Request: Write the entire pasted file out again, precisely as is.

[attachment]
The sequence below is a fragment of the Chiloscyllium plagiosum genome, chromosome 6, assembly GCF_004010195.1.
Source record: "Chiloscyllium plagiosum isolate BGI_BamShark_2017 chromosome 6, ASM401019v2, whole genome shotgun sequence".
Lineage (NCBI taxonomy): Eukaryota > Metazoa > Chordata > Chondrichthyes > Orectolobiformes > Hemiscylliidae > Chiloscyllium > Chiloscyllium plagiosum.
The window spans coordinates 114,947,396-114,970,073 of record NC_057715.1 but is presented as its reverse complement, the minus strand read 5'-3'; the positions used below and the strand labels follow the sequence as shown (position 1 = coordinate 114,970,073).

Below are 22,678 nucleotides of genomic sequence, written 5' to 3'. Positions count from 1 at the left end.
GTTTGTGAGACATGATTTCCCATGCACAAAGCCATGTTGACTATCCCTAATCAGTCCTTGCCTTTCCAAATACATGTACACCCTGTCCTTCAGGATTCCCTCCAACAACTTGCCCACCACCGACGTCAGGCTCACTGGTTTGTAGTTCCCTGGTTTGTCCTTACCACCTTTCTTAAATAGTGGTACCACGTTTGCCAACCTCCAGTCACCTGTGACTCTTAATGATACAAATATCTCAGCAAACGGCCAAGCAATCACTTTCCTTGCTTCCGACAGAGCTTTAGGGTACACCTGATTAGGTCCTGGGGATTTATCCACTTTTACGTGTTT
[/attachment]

The sequence below is a fragment of the Chiloscyllium plagiosum genome, chromosome 6, assembly GCF_004010195.1.
Source record: "Chiloscyllium plagiosum isolate BGI_BamShark_2017 chromosome 6, ASM401019v2, whole genome shotgun sequence".
Lineage (NCBI taxonomy): Eukaryota > Metazoa > Chordata > Chondrichthyes > Orectolobiformes > Hemiscylliidae > Chiloscyllium > Chiloscyllium plagiosum.
The window spans coordinates 114,947,396-114,970,073 of record NC_057715.1 but is presented as its reverse complement, the minus strand read 5'-3'; the positions used below and the strand labels follow the sequence as shown (position 1 = coordinate 114,970,073).

Below are 22,678 nucleotides of genomic sequence, written 5' to 3'. Positions count from 1 at the left end.
GTTTGTGAGACATGATTTCCCATGCACAAAGCCATGTTGACTATCCCTAATCAGTCCTTGCCTTTCCAAATACATGTACACCCTGTCCTTCAGGATTCCCTCCAACAACTTGCCCACCACCGACGTCAGGCTCACTGGTTTGTAGTTCCCTGGTTTGTCCTTACCACCTTTCTTAAATAGTGGTACCACGTTTGCCAACCTCCAGTCACCTGTGACTCTTAATGATACAAATATCTCAGCAAACGGCCAAGCAATCACTTTCCTTGCTTCCGACAGAGCTTTAGGGTACACCTGATTAGGTCCTGGGGATTTATCCACTTTTACGTGTTT